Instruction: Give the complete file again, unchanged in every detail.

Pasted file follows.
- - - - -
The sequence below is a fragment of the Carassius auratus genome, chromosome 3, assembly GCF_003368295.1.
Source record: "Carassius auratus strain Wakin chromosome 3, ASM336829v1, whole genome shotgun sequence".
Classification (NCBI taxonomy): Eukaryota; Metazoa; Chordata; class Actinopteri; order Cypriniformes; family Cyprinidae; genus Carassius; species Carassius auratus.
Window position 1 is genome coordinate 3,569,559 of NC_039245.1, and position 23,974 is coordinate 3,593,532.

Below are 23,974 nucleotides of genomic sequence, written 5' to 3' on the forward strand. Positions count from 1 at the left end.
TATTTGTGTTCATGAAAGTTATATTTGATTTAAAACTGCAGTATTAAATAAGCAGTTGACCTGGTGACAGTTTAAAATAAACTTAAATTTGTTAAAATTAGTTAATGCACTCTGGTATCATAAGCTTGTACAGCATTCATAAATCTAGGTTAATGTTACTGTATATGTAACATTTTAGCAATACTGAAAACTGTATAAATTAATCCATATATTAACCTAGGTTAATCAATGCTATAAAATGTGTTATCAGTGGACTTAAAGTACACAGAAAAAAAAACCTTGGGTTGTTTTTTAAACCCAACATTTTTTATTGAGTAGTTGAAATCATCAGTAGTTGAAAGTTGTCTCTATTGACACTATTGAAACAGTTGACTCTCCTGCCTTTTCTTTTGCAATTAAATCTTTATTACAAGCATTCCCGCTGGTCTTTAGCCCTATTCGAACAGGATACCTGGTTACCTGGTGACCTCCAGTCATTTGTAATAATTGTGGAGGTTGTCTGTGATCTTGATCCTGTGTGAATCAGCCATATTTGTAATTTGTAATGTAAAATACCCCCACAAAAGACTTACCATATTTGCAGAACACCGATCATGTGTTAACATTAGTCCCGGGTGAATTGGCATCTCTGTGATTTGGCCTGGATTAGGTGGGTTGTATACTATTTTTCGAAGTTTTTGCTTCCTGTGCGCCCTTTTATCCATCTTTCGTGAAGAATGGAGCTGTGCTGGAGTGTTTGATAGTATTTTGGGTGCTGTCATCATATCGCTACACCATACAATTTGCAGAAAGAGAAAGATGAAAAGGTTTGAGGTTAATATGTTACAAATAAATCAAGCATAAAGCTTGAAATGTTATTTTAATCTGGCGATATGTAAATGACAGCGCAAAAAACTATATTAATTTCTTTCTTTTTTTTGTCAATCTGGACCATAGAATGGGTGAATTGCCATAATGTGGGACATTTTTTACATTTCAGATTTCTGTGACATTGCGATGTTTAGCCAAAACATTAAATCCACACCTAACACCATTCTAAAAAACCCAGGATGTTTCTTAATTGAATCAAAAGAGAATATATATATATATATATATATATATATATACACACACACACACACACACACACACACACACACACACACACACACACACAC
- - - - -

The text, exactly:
The sequence below is a fragment of the Carassius auratus genome, chromosome 3, assembly GCF_003368295.1.
Source record: "Carassius auratus strain Wakin chromosome 3, ASM336829v1, whole genome shotgun sequence".
Classification (NCBI taxonomy): Eukaryota; Metazoa; Chordata; class Actinopteri; order Cypriniformes; family Cyprinidae; genus Carassius; species Carassius auratus.
Window position 1 is genome coordinate 3,569,559 of NC_039245.1, and position 23,974 is coordinate 3,593,532.

Below are 23,974 nucleotides of genomic sequence, written 5' to 3' on the forward strand. Positions count from 1 at the left end.
TATTTGTGTTCATGAAAGTTATATTTGATTTAAAACTGCAGTATTAAATAAGCAGTTGACCTGGTGACAGTTTAAAATAAACTTAAATTTGTTAAAATTAGTTAATGCACTCTGGTATCATAAGCTTGTACAGCATTCATAAATCTAGGTTAATGTTACTGTATATGTAACATTTTAGCAATACTGAAAACTGTATAAATTAATCCATATATTAACCTAGGTTAATCAATGCTATAAAATGTGTTATCAGTGGACTTAAAGTACACAGAAAAAAAAACCTTGGGTTGTTTTTTAAACCCAACATTTTTTATTGAGTAGTTGAAATCATCAGTAGTTGAAAGTTGTCTCTATTGACACTATTGAAACAGTTGACTCTCCTGCCTTTTCTTTTGCAATTAAATCTTTATTACAAGCATTCCCGCTGGTCTTTAGCCCTATTCGAACAGGATACCTGGTTACCTGGTGACCTCCAGTCATTTGTAATAATTGTGGAGGTTGTCTGTGATCTTGATCCTGTGTGAATCAGCCATATTTGTAATTTGTAATGTAAAATACCCCCACAAAAGACTTACCATATTTGCAGAACACCGATCATGTGTTAACATTAGTCCCGGGTGAATTGGCATCTCTGTGATTTGGCCTGGATTAGGTGGGTTGTATACTATTTTTCGAAGTTTTTGCTTCCTGTGCGCCCTTTTATCCATCTTTCGTGAAGAATGGAGCTGTGCTGGAGTGTTTGATAGTATTTTGGGTGCTGTCATCATATCGCTACACCATACAATTTGCAGAAAGAGAAAGATGAAAAGGTTTGAGGTTAATATGTTACAAATAAATCAAGCATAAAGCTTGAAATGTTATTTTAATCTGGCGATATGTAAATGACAGCGCAAAAAACTATATTAATTTCTTTCTTTTTTTTGTCAATCTGGACCATAGAATGGGTGAATTGCCATAATGTGGGACATTTTTTACATTTCAGATTTCTGTGACATTGCGATGTTTAGCCAAAACATTAAATCCACACCTAACACCATTCTAAAAAACCCAGGATGTTTCTTAATTGAATCAAAAGAGAATATATATATATATATATATATATATATATACACACACACACACACACACACACACACACACACACACACACACACACACAC